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Twitter Promote Mode is a new offering by Twitter that allows subscribers to automate their Twitter advertising for $99 a month.￼
Twitter says that it is about ￼”automatically amplifying your message to a larger interested audience. … your Tweets and account will automatically be promoted. Reach up to 30,000 additional people and add new followers every month.” And then the fine print￼: “your performance may vary.”
That prompted me to look at my own organic metrics which look like this for the last month:￼
- 816 tweets – being on a number of Twitter chats certainly helped here
- 516,000 impressions
- 2,811 profile visits
- 798 mentions
Let’s say reaching 30,000 more people would mean another 60,000 impressions, or an 11 percent increase. Would that make a difference and is that worth $99 a month? The Cost Per Thousand impressions (CPM) is pretty good and cheap. From that perspective it’s a steal.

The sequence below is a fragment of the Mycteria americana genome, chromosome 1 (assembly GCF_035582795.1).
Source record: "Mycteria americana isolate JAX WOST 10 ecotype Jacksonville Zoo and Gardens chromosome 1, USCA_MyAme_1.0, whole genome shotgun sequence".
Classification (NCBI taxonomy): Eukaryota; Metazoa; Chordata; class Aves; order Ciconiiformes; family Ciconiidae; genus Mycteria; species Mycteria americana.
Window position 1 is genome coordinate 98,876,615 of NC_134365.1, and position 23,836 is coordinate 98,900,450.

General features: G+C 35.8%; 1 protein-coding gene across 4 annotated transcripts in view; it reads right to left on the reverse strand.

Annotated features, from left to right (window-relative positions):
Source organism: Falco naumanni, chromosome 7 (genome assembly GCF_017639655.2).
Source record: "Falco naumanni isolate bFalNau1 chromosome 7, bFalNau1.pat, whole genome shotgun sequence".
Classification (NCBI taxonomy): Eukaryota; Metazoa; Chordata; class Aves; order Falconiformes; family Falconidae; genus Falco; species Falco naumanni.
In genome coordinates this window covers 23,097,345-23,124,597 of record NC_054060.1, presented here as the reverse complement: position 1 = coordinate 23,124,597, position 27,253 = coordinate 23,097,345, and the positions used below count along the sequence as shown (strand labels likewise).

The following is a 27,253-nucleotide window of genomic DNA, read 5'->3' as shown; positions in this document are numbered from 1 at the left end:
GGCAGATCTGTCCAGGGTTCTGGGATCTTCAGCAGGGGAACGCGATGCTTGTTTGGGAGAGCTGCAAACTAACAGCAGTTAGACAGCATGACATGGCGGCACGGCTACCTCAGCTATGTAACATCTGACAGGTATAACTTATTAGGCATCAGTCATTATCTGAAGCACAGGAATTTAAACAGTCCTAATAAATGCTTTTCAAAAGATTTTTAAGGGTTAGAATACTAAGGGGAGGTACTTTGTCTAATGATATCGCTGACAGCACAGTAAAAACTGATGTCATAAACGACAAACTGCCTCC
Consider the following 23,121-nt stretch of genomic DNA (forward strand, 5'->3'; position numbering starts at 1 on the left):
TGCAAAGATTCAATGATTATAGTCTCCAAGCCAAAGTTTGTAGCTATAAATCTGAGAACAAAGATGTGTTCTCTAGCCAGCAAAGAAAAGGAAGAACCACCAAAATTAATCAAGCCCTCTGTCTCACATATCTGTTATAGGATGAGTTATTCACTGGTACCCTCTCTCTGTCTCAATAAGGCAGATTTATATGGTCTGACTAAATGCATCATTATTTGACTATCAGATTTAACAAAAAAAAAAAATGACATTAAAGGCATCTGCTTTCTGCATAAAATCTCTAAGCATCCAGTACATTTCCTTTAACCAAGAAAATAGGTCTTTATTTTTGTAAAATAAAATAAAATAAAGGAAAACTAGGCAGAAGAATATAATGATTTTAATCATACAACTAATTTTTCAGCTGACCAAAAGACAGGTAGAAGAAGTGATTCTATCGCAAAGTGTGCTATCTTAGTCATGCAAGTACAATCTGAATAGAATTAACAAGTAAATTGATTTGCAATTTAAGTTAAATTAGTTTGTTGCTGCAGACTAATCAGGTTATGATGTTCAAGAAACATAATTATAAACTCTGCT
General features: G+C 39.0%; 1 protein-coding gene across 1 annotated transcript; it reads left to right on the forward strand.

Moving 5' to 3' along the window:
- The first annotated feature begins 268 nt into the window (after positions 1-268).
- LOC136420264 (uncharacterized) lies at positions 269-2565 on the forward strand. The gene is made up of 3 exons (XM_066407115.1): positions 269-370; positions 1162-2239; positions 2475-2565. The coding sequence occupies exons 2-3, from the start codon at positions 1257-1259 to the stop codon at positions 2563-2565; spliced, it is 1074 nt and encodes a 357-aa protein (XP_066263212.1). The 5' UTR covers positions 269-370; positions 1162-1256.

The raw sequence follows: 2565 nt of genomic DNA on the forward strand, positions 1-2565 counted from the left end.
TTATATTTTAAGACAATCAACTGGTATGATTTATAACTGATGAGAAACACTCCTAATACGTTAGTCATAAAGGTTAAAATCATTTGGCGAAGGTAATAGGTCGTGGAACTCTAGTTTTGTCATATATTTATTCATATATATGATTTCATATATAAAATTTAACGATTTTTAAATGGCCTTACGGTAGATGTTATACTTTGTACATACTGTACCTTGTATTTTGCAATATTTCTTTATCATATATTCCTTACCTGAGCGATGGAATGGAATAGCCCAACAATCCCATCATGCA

If you are already spending money on advertising and are going for reach and brand awareness over calls to action it might be worth trying. It potentially could be a better deal than just promoting one tweet at a time – financially speaking.
Here’s an example of a tweet I recently promoted for $50, so about half of the monthly fee for Twitter Promote Mode.
I saw 19,000 paid impressions. I can’t tell how many people that is, but if my prediction above is closeish the automatic promotions could be a better deal.
Have you tried Twitter Promote Mode? https://t.co/AHTKAGSwHv
— Christoph Trappe (@CTrappe) January 30, 2020
Setting up Twitter Promote Mode
I looked at how Twitter Promote Mode works. Once you sign up, you can pick from a number of categories and can choose up to five. The current areas listed are:
- Books and literature
- Family and parenting
- Food and drink
- Hobbies and interests
- Home and garden
- Law, government and politics
- Life stages
- Movies and television
- Music and radio
- Personal finance
- Style and fashion
- Technology and computing
Targeting then happens in the country that you selected.